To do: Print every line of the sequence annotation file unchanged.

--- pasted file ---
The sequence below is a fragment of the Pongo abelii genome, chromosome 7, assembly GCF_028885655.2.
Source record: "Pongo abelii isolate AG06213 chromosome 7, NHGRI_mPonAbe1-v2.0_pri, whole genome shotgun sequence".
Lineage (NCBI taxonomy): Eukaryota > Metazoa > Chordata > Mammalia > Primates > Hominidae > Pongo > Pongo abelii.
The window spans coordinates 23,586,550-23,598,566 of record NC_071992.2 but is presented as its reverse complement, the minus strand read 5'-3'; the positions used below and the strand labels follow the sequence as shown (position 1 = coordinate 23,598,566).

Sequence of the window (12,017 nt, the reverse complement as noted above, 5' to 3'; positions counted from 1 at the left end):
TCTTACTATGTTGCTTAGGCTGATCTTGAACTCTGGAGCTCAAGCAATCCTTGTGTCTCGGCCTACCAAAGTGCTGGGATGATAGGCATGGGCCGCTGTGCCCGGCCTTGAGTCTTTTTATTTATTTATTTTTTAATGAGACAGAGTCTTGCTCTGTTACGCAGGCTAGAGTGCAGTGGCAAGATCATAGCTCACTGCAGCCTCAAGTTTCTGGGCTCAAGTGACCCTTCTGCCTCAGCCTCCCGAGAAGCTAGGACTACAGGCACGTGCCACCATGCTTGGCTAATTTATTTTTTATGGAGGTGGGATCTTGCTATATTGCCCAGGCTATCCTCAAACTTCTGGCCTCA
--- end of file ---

The sequence below is a fragment of the Pongo abelii genome, chromosome 7, assembly GCF_028885655.2.
Source record: "Pongo abelii isolate AG06213 chromosome 7, NHGRI_mPonAbe1-v2.0_pri, whole genome shotgun sequence".
Lineage (NCBI taxonomy): Eukaryota > Metazoa > Chordata > Mammalia > Primates > Hominidae > Pongo > Pongo abelii.
The window spans coordinates 23,586,550-23,598,566 of record NC_071992.2 but is presented as its reverse complement, the minus strand read 5'-3'; the positions used below and the strand labels follow the sequence as shown (position 1 = coordinate 23,598,566).

Sequence of the window (12,017 nt, the reverse complement as noted above, 5' to 3'; positions counted from 1 at the left end):
TCTTACTATGTTGCTTAGGCTGATCTTGAACTCTGGAGCTCAAGCAATCCTTGTGTCTCGGCCTACCAAAGTGCTGGGATGATAGGCATGGGCCGCTGTGCCCGGCCTTGAGTCTTTTTATTTATTTATTTTTTAATGAGACAGAGTCTTGCTCTGTTACGCAGGCTAGAGTGCAGTGGCAAGATCATAGCTCACTGCAGCCTCAAGTTTCTGGGCTCAAGTGACCCTTCTGCCTCAGCCTCCCGAGAAGCTAGGACTACAGGCACGTGCCACCATGCTTGGCTAATTTATTTTTTATGGAGGTGGGATCTTGCTATATTGCCCAGGCTATCCTCAAACTTCTGGCCTCA